Own It

As with most of my blog posts, this is something that has been sticking in my craw lately.

(yes, I am part hillbilly.  DEAL)

And while this applies to being a special needs parent, what I am writing about today also applies to being human.  As in homo sapien.  A part of the race of creatures controlling this planet.

Pet Peeve #8824:  Telling people how to feel.

It’s right up there with the phrase “you should”

Lately, as I read friends write posts about the R-word—a word I am now vehemently against using, contrary to my youth—I see the same response:  “YOU’RE TOO SENSITIVE”

When I see other special needs parents discuss their own feelings about their child’s disability, I see them met with “YOUR FEELINGS ARE ABUSIVE”

When I refuse to do certain “patriotic” things like say the pledge of allegiance because of personal, deeply held beliefs, I am met with “YOUR FEELINGS ARE WHAT IS WRONG WITH THIS COUNTRY”

And it is REALLY starting to annoy me.  That last nerve I have, the one that looks all raggedy and torn—these people are jumping up and down on it like a cirque du soleil dancer in a Vegas show. 

I get it.  We all have opinions of how we think the world should be.  For example, I’ve got this crazy notion that we should take care of our mentally ill and homeless, especially the veterans, instead of casting them aside because they don’t fit the perfect picture of society some have painted in their heads.  And I have another crazy notion that we should feed the hungry, even if they are making really poor life choices, because you cannot convince me that treating people like human beings will create dependency and laziness.

And as much as I may disagree with people who do NOT feel as I do, I do not tell them that what they feel is wrong.  I may question their actions, but I do not tell them that the emotions they feel—welling up from deep inside—are wrong.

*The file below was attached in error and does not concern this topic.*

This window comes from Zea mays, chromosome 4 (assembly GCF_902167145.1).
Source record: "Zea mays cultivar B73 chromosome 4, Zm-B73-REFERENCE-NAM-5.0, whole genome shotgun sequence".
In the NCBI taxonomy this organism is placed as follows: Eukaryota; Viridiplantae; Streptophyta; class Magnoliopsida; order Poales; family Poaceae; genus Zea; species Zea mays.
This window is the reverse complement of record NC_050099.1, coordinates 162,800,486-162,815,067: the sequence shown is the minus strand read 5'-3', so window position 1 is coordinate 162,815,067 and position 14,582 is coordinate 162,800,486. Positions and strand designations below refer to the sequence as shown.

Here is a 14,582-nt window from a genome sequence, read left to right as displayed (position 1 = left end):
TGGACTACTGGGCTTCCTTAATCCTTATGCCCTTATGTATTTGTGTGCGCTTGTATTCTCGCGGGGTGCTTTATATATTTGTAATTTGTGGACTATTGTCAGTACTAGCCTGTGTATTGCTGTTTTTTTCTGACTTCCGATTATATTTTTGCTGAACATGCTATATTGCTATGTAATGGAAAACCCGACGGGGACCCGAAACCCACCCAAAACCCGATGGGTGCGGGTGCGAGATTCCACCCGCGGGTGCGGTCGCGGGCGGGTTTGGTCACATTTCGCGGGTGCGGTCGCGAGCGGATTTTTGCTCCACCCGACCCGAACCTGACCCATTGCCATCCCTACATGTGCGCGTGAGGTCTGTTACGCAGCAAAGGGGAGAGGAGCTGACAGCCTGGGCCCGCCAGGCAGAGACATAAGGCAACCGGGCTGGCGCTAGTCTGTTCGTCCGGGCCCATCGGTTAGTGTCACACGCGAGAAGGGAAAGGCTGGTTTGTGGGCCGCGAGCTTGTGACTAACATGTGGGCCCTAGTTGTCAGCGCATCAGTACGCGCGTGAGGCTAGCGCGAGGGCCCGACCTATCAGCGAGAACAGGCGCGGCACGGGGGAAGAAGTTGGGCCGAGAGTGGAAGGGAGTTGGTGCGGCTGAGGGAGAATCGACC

(Although I WILL be the first to step in and tell them if their actions are in fact illegal or unconstitutional)

Debate is NOT about all of us thinking and feeling the same thing.  Debate is SUPPOSED to make both sides think and reevaluate our own point.  But no one is going to be willing to examine their own beliefs if someone else says “well, you should think this”—in fact, nothing will make me stick to my guns more fervently than someone TELLING ME WHAT TO THINK/FEEL instead of defending what they think/feel with their own stories.

For some of you, you know what this is.  It is what Paul had in mind when he called early Christians to witness. (not knocking on doors telling you that you are going to hell unless you read a pamphlet)

You might say, I’ve held this belief for SOME TIME.

Feelings don’t come out of nowhere.  They come from experience and hopefully thought.  Sometimes they are passed down to us from parents or community.  When we all agree to hold certain beliefs—like say,  not butchering dogs on the front lawn—it creates a sense of community.  But even those beliefs have to be owned—not just taught.  I don’t butcher dogs on my front lawn because a) my neighbors won’t like it, but ALSO because b) it is not an activity I could stomach because of my love for dogs.  See?  Public and personal views. No matter the views taught to us, there still comes a point when we  must own them, that we can say, THIS is what I believe, and know it down to our gut.  That doesn’t mean it’s unchangeable—it simply means that we own it.